بررسی سیستم های حسابداری دوگانه در اروپا
|کد مقاله||سال انتشار||مقاله انگلیسی||ترجمه فارسی||تعداد کلمات|
|21466||2011||28 صفحه PDF||سفارش دهید||13599 کلمه|
Publisher : Elsevier - Science Direct (الزویر - ساینس دایرکت)
Journal : The International Journal of Accounting, , Volume 46, Issue 1, March 2011, Pages 51-78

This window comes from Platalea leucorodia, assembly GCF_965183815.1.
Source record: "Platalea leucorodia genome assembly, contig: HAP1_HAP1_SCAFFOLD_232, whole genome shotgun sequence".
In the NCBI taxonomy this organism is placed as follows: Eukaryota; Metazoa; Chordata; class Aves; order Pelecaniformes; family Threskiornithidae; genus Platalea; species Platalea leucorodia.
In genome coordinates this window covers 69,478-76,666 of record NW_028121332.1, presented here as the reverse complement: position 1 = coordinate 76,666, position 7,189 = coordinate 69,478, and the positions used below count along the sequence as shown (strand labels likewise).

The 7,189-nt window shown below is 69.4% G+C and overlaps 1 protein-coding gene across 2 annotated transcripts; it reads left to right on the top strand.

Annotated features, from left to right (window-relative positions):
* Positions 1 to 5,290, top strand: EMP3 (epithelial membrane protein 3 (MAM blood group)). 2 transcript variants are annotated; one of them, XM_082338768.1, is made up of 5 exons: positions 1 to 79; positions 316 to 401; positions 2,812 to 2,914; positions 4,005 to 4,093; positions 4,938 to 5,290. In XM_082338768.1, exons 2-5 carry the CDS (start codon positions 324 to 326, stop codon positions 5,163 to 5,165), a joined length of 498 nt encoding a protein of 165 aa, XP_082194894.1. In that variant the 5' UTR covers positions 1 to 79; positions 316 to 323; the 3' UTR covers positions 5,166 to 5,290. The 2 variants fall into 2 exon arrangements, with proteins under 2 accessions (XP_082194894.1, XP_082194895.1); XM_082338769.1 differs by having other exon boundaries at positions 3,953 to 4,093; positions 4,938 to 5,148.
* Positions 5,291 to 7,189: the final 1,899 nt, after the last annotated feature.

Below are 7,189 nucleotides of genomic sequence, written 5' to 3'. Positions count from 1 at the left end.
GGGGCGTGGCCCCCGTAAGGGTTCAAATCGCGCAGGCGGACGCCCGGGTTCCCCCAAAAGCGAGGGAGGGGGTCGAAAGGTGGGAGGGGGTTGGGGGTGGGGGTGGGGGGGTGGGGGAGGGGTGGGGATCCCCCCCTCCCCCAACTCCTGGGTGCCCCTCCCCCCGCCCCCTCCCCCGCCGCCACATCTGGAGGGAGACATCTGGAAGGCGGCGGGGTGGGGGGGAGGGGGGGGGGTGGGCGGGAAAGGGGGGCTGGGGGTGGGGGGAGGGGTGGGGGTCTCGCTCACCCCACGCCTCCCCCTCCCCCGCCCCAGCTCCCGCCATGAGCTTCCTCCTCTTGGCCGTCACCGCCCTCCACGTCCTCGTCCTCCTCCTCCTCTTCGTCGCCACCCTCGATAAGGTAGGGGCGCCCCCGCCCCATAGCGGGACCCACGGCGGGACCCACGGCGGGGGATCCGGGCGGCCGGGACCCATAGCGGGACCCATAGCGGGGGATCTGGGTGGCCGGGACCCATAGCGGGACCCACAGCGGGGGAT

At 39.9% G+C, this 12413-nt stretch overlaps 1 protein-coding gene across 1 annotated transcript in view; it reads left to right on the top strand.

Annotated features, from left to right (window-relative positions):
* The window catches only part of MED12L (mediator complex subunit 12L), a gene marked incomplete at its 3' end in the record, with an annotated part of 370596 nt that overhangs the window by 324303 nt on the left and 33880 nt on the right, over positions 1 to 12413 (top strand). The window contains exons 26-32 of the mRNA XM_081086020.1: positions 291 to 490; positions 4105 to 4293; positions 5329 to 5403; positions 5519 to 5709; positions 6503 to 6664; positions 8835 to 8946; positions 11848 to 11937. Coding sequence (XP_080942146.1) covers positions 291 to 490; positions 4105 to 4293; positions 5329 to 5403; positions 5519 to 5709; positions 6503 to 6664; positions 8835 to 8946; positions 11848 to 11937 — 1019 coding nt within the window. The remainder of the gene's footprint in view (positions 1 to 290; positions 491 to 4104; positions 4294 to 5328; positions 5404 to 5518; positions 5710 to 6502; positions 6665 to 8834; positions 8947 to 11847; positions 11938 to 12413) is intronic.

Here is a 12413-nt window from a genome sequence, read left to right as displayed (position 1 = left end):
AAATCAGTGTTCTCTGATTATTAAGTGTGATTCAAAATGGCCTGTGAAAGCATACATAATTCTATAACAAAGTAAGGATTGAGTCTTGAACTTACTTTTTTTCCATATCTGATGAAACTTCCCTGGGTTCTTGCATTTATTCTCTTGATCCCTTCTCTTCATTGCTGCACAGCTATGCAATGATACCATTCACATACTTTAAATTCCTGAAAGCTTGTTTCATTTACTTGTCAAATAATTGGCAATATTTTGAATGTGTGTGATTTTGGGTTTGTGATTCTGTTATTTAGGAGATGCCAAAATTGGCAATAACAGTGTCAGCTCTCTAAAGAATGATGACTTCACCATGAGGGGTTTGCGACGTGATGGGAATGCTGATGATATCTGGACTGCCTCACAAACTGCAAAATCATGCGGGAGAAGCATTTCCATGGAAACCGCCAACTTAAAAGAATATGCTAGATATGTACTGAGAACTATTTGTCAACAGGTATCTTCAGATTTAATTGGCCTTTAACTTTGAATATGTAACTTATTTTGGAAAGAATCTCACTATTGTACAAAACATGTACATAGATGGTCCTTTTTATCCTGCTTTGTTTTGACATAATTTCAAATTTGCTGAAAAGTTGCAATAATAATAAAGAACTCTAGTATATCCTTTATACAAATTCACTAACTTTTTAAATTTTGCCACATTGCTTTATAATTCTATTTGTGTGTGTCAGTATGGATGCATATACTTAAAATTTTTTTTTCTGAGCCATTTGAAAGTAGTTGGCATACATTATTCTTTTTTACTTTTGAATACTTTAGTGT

After adoption of International Financial Reporting Standards (IFRS) for consolidated financial statements by European-listed companies, a number of European countries still require the use of local standards in the preparation of legal entity financial statements. This study investigates whether this requirement can be explained by a low demand for high-quality financial reporting and an orientation of accounting toward the fulfilment of regulatory needs in these countries. Specifically, using accounting quality as an indicator of the focus of accounting on capital providers' needs, we compare accounting quality between countries permitting and prohibiting the use of IFRS in individual financial statements. Consistent with our expectations, we find that countries requiring the use of local standards in the preparation of legal entity financial statements exhibit a significantly lower level of accounting quality, both prior to and after IFRS adoption. We interpret these results as evidence that these countries have local standards more oriented toward the satisfaction of regulatory needs, rather than investors' needs. Furthermore, since differences in accounting quality persist after the implementation of IFRS, results suggest that firms in these countries face a lower demand for high-quality financial reporting.